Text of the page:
The device, called a Vending Miser, uses motion-sensor technology to turn off the machine during extended periods of non-use, cutting energy consumption and costs by about 46%.
Glendale is the first city in Southern California to install the devices.
Officials estimate the savings to be about 1,610 kilowatt-hours, or $150 annually, per machine. If all 1,000 devices are installed, the program will save more than 3.6 million kilowatt-hours a year and reduce carbon dioxide emissions by 2,400 tons.
Utility officials said they hope to have the devices installed in the about 80 city-owned vending machines in the next few weeks, followed by all machines on local school campuses.
The rest of the devices are available for private customers free of charge, said Hector Gutierrez, the program manager.
The utility plans to unveil a marketing campaign to encourage customers to make appointments to have the devices installed.
“Everyone right now, with the state of the economy, is looking into saving more on the energy bills,” he said.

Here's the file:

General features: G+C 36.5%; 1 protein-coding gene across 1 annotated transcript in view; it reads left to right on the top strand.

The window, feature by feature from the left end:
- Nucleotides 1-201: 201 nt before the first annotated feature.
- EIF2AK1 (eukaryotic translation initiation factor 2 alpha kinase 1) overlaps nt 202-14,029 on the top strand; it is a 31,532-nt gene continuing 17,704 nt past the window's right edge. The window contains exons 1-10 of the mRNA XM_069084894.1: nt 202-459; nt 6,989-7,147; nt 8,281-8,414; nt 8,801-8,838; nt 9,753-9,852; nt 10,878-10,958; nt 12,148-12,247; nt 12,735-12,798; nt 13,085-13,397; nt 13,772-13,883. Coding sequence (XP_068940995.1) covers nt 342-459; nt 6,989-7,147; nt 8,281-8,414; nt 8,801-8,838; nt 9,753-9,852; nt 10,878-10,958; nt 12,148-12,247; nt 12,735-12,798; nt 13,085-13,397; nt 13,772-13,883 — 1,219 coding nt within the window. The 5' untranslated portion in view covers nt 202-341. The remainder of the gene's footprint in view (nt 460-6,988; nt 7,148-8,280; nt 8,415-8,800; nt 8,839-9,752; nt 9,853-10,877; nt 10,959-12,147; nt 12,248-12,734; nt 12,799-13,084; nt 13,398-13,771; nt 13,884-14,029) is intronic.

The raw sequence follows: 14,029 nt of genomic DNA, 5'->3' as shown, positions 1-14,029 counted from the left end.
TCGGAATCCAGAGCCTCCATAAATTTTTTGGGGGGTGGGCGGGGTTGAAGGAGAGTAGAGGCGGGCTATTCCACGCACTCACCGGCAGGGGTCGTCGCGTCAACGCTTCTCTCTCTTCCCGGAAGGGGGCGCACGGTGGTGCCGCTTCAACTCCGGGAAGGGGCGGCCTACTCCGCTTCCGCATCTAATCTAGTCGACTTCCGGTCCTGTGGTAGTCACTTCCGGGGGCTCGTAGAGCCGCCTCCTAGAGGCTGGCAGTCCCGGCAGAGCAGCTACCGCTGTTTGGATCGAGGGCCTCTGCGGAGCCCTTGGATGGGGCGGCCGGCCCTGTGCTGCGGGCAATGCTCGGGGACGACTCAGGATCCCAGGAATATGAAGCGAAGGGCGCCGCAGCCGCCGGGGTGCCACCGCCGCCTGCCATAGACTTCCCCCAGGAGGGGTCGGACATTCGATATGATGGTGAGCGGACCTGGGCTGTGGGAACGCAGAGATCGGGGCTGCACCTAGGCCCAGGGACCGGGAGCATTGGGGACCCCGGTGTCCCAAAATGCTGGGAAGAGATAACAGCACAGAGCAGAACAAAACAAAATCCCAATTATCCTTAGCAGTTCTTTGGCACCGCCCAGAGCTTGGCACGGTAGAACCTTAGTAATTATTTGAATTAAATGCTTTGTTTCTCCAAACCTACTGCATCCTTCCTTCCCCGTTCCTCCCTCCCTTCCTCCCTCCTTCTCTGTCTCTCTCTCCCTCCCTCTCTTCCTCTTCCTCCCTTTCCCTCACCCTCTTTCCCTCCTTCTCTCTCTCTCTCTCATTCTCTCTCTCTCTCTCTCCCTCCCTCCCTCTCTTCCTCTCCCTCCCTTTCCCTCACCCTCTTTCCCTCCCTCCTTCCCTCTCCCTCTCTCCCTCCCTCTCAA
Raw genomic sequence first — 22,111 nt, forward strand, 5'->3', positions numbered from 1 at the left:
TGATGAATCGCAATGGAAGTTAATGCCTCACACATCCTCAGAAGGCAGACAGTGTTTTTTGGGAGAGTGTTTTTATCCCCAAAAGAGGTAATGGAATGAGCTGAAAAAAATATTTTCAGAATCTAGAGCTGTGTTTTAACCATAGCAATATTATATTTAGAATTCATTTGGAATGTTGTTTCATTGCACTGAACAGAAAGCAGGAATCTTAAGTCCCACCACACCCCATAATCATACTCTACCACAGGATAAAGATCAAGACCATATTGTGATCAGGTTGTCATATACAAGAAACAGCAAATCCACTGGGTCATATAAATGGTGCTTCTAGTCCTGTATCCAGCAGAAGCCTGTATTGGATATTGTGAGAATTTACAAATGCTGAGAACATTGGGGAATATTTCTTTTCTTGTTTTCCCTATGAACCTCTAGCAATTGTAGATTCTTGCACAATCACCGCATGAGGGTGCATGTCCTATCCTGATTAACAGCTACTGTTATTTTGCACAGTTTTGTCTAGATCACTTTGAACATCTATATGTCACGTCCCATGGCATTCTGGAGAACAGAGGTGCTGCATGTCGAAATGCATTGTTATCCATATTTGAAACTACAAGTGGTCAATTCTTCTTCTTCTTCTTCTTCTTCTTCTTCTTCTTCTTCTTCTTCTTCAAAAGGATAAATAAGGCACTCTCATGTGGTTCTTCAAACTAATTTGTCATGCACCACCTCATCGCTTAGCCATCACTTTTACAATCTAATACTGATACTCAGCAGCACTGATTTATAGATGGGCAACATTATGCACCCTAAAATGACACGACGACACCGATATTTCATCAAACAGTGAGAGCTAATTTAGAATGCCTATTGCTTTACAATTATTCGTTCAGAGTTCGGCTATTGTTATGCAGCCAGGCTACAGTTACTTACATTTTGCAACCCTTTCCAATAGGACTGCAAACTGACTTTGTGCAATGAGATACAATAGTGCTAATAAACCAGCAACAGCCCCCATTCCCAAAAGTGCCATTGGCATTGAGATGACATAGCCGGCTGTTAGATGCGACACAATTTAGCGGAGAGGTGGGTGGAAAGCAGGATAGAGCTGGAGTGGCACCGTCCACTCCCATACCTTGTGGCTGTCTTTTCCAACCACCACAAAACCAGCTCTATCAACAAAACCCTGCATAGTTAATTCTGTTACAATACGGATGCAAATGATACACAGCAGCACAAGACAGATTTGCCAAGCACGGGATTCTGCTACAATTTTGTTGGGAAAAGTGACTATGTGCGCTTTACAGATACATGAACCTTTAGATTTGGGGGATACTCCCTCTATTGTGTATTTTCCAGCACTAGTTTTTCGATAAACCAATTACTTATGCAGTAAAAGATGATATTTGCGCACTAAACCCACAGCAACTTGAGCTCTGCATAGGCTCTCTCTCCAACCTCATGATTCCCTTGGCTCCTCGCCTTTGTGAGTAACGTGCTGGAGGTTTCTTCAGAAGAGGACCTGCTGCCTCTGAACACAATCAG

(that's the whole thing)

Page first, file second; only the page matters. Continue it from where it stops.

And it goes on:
The devices will save the most energy on night and weekends, when the vending machines are rarely in use, Gutierrez said.
The utility’s program is part of a larger initiative organized by the Southern California Public Power Authority, of which Glendale Water & Power is a member.
In May, the authority awarded a multimillion-dollar contract with K.J. Kammerer & Associates for the installation of the devices. The regional program has the potential to save customers more than $6 million per year, according to the association.
Steiger said that energy-saving programs are becoming an important part of the power industry’s push to become more sustainable despite the fact that they actually result in lost a reduction of income for the utility.
“Energy efficiency is become a more and more integral part of what we do,” he said.